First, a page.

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Arizona Court of Appeals Addresses Non-Physician Ownership of Health Care Clinics

Health Law Update Christine Cassetta

The Bottom Line

In Midtown Medical Group, Inc. v. State Farm Mutual Automobile Insurance Co., Ariz. Ct. App., No. 1 CA-CV 07-0501 (December 23, 2008), the Arizona Court of Appeals found that the State's statutory and regulatory scheme for outpatient treatment centers expressly permits a general corporation to hold the center's license. In other words, the clinic need not be owned by a professional corporation or an individual with a separate license to practice medicine in the related health field. The decision is narrow and did not modify previous Corporate Practice of Medicine cases or make any pronouncements as to the general vitality of the Corporate Practice of Medicine doctrine.

Background of This Case

State Farm and other insurance companies refused to pay for treatment provided to patients at Midtown Medical Group ("Midtown"), claiming Midtown was not legally licensed under Arizona law. Midtown operates as an outpatient treatment center and employs, on a part-time basis, doctors and chiropractors. Licensed practitioners provide all medical and chiropractic services at Midtown, which is a general Arizona corporation owned solely by an engineer who is not licensed to practice medicine or chiropractic. State Farm argued that the statutory licensing scheme for physicians and chiropractors prohibited lay persons from owning an "outpatient treatment center" and, thus, it claimed Midtown was practicing medicine in violation of the Corporate Practice of Medicine doctrine.

Law Authorizes Non-Physicians to Operate Health Care Clinics

The Court emphasized that the statutory and regulatory scheme of the Arizona Department of Health Services authorizes a corporation to be licensed as an outpatient treatment center.[1] The statutes and rule do not require that a natural person hold a professional license to obtain a license for an outpatient treatment center. The Court reasoned that the Legislature specifically intended to permit ownership of such "institutions" by persons who do not hold medical or other health care licenses because it exempted private offices and clinics of health care providers from licensure as a health care institution. See A.R.S. § 36-402(A)(3). The "inescapable conclusion" of this statutory structure is that the Legislature's intent was to expressly regulate and permit what the insurers seek to preclude: the ownership of a health care institution by persons (individuals or corporations) who themselves do not hold a license to practice in the medical or health field for which medical services are provided.

Corporate Practice of Medicine Doctrine Distinguished

Two Arizona Supreme Court cases established the Corporate Practice of Medicine Doctrine ("Doctrine") in Arizona. The Doctrine prohibits business corporations from practicing medicine or employing physicians to provide professional services.[2] The first Arizona case held that a corporation that was ineligible for a license to practice optometry could not practice optometry by employing an optometrist and subjecting him to their direction and control.[3] The second Arizona case held that an arrangement whereby an optometrist leased space in a Sears store was acceptable because Sears did not employ the optometrist and exercised no control over him.[4] The Court in Midtown noted that, in both of these cases, it was the State licensing authority that sought to label the conduct illegal. However, in Midtown, the State had specifically allowed the conduct by granting Midtown a license to operate an outpatient treatment center.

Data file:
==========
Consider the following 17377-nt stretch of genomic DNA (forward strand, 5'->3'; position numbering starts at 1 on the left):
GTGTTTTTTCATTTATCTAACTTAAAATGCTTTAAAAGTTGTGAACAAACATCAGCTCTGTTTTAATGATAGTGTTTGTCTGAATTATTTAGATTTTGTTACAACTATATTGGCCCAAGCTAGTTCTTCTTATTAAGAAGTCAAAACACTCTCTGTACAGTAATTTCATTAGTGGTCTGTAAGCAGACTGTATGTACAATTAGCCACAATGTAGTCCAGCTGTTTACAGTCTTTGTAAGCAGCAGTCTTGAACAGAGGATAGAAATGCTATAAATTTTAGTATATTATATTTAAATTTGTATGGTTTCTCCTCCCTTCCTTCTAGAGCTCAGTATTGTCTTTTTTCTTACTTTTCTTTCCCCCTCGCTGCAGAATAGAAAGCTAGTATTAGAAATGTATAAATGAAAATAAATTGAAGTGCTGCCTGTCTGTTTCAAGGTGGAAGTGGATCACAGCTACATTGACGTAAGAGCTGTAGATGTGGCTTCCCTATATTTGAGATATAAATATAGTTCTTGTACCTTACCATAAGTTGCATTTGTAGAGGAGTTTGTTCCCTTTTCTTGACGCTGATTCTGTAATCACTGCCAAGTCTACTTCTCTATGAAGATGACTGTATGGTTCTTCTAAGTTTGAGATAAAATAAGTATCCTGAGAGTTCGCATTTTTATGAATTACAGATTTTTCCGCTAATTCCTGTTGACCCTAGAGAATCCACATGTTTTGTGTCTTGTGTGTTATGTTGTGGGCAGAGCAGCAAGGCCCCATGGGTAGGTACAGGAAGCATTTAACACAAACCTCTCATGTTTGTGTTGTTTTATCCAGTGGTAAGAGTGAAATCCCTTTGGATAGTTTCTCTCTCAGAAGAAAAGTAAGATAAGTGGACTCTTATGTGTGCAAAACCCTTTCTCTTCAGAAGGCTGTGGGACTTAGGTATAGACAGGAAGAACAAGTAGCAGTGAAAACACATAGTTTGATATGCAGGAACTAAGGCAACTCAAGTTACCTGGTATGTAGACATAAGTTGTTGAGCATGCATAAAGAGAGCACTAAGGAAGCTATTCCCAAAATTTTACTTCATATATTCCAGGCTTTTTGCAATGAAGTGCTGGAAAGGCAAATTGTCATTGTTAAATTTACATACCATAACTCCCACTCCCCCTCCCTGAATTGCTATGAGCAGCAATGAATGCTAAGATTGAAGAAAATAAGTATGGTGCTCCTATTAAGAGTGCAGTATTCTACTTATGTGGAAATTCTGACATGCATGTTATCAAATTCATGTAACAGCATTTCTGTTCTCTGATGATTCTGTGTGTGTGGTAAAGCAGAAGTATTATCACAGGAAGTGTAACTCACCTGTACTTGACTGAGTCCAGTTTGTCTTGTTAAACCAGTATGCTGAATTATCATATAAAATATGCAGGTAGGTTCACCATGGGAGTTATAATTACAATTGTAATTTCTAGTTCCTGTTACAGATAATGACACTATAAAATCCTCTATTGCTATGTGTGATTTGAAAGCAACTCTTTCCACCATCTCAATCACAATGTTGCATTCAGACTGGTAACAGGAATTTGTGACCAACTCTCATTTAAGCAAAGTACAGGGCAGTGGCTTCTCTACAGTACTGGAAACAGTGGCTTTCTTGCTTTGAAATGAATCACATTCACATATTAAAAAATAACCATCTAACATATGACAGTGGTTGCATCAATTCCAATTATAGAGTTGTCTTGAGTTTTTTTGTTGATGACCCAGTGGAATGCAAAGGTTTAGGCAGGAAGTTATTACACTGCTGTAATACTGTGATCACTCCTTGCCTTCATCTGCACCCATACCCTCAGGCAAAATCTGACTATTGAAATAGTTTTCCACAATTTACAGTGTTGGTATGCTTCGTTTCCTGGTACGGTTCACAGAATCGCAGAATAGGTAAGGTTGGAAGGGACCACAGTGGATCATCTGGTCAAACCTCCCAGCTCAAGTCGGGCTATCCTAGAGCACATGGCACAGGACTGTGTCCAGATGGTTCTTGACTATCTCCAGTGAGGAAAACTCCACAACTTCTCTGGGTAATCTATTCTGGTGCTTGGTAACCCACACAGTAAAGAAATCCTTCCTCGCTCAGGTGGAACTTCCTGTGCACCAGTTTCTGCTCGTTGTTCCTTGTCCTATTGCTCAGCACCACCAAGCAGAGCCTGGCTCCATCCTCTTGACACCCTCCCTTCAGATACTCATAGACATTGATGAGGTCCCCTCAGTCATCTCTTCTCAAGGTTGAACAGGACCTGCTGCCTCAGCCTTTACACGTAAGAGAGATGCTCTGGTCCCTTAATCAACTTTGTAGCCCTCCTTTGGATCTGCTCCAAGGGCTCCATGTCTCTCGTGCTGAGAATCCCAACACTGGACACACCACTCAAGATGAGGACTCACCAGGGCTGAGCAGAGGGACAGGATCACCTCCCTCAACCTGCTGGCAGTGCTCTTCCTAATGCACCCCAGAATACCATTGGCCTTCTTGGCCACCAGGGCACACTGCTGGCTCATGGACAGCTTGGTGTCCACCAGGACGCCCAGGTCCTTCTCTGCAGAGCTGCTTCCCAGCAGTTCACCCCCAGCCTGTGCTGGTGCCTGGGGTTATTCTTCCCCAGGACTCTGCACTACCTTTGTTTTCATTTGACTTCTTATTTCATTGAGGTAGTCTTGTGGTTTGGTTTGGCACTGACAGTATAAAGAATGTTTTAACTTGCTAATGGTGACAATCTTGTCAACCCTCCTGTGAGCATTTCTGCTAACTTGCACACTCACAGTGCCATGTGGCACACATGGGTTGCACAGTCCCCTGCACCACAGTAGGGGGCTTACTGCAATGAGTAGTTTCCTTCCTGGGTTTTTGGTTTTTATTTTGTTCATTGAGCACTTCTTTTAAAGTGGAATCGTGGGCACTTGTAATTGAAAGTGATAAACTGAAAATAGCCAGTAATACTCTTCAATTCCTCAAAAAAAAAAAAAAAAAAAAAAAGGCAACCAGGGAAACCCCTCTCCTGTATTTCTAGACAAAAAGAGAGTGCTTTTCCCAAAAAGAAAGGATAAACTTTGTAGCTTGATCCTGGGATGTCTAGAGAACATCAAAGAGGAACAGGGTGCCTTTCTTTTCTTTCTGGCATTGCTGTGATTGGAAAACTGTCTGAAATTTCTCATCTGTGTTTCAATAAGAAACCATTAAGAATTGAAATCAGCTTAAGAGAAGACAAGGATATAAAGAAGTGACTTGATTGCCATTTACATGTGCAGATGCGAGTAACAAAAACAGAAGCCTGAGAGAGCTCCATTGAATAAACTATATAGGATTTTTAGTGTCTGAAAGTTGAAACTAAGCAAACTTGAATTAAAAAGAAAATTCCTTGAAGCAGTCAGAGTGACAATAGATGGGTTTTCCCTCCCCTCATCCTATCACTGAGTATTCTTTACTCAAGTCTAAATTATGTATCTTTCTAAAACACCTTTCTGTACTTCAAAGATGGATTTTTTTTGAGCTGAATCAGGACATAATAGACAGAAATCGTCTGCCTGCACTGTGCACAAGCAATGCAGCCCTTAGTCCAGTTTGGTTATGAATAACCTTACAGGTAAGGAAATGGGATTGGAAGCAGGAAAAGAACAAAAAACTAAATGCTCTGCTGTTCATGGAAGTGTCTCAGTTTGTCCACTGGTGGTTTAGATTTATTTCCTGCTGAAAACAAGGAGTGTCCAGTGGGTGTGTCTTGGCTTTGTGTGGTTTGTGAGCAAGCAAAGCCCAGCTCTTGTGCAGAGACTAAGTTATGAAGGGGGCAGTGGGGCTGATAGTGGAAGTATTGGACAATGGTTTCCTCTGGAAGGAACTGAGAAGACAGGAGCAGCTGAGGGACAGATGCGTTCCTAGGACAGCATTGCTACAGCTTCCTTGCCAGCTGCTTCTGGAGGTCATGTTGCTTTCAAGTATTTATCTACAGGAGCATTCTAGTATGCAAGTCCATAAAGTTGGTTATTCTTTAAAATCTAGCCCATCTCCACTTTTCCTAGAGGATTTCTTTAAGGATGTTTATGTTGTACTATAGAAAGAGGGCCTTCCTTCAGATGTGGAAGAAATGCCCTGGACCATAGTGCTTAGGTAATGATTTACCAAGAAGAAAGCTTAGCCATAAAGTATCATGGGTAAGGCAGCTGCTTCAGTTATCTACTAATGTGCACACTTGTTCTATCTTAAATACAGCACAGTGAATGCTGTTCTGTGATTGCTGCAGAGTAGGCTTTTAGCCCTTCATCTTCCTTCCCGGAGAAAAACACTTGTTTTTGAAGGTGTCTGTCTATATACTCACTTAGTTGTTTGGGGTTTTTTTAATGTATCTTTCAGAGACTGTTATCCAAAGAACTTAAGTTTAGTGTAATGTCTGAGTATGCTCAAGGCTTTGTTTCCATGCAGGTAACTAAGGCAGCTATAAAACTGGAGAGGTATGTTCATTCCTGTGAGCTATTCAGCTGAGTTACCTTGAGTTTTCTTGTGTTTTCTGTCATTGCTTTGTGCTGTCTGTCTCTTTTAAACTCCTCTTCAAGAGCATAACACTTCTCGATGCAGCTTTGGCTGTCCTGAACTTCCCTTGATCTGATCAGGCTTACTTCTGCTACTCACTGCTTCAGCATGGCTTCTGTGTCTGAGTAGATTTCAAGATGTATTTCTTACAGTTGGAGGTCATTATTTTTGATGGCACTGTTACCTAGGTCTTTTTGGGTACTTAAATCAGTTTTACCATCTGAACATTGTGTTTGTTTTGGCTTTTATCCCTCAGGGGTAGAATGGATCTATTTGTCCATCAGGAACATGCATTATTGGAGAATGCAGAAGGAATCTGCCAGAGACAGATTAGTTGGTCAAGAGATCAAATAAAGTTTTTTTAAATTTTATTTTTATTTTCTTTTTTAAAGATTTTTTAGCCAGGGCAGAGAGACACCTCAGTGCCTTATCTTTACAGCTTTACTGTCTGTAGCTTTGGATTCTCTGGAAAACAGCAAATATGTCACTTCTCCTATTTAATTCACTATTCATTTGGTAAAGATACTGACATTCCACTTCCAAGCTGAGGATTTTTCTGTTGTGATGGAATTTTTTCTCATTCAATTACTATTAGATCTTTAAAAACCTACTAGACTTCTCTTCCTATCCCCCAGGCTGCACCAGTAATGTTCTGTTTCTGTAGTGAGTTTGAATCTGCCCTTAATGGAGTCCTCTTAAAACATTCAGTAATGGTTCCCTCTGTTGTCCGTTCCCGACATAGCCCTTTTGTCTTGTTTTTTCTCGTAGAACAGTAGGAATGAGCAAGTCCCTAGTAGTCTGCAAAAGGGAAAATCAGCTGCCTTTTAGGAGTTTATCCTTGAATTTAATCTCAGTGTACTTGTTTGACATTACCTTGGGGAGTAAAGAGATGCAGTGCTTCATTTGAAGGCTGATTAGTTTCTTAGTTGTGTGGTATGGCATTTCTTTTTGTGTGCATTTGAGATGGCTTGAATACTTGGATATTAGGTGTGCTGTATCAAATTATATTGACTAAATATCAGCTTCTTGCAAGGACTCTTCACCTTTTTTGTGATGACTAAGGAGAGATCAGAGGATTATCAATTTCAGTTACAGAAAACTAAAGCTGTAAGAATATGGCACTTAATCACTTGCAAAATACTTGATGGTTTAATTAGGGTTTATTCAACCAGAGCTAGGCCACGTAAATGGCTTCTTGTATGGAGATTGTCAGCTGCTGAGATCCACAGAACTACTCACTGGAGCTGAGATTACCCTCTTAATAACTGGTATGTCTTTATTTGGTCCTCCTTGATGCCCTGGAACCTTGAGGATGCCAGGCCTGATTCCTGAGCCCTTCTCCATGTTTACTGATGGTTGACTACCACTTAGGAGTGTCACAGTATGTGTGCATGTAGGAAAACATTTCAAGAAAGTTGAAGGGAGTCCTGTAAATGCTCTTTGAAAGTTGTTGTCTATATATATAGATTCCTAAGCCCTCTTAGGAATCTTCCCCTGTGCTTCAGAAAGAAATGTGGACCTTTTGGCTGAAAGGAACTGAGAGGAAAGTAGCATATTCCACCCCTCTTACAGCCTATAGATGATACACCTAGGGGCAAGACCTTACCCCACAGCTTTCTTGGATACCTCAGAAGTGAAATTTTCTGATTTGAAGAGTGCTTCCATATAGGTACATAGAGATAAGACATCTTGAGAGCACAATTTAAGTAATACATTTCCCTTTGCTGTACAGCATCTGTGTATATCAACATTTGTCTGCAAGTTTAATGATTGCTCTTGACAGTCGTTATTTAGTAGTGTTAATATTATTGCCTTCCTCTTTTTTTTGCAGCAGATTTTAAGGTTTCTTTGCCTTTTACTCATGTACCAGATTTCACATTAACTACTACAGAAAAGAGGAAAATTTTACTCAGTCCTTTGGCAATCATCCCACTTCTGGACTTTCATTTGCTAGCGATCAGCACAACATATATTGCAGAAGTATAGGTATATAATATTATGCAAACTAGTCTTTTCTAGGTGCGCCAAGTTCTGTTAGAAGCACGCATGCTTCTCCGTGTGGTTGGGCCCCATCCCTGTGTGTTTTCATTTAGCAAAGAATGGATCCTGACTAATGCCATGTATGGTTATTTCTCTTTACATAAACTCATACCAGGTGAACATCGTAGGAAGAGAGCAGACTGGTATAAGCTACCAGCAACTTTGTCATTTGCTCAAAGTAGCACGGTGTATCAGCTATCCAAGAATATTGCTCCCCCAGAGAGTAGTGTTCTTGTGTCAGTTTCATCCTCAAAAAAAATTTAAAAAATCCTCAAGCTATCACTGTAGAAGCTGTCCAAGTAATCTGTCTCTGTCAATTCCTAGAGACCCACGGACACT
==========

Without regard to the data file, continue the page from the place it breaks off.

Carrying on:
The Court noted that it was bound to follow the State Supreme Court's earlier Corporate Practice of Medicine pronouncements, but because the Legislature modified the statutory structure upon which the pronouncement is based, the Court's duty was to follow the law as newly determined by the Legislature. The statutory structure specifically provides that the Director of the Arizona Department of Health Services classify health care institutions and issue licenses to health care institutions. Similarly, the rules promulgated by the Director provide that an outpatient treatment center is a health care institution. The legislative scheme and the rules themselves specifically provide for a corporation to provide medical services "by physicians." The Court also found nothing in the professional licensing statutes that prohibits a doctor from being employed by a layperson or corporation.

The Court also noted that, unlike the earlier Corporate Practice of Medicine cases, where a licensing authority sought to label the conduct illegal, in this instance it was an insurer that did not want to pay the costs of the medical or chiropractic services provided.

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For more details, or if you have any questions, please contact Christine Cassetta at 602-229-5258 or your Quarles & Brady LLP attorney.




[1] A.R.S. § § 1-215(29) and 36-405; and A.A.C. R9-10-101(39), R9-10-101(43), and R9-10-102(A)(16).

[2] Generally, hospitals and physician formed corporations through which the shareholder physicians provide medical services are exempt from the doctrine

[3] Funk Jewelry Co. v. State ex rel. La Prade, 50 P.2d 945 (Ariz. 1935).

[4] State ex rel. Board of Optometry v. Sears, Roebuck & Co., 427 P.2d 126 (Ariz. 1967).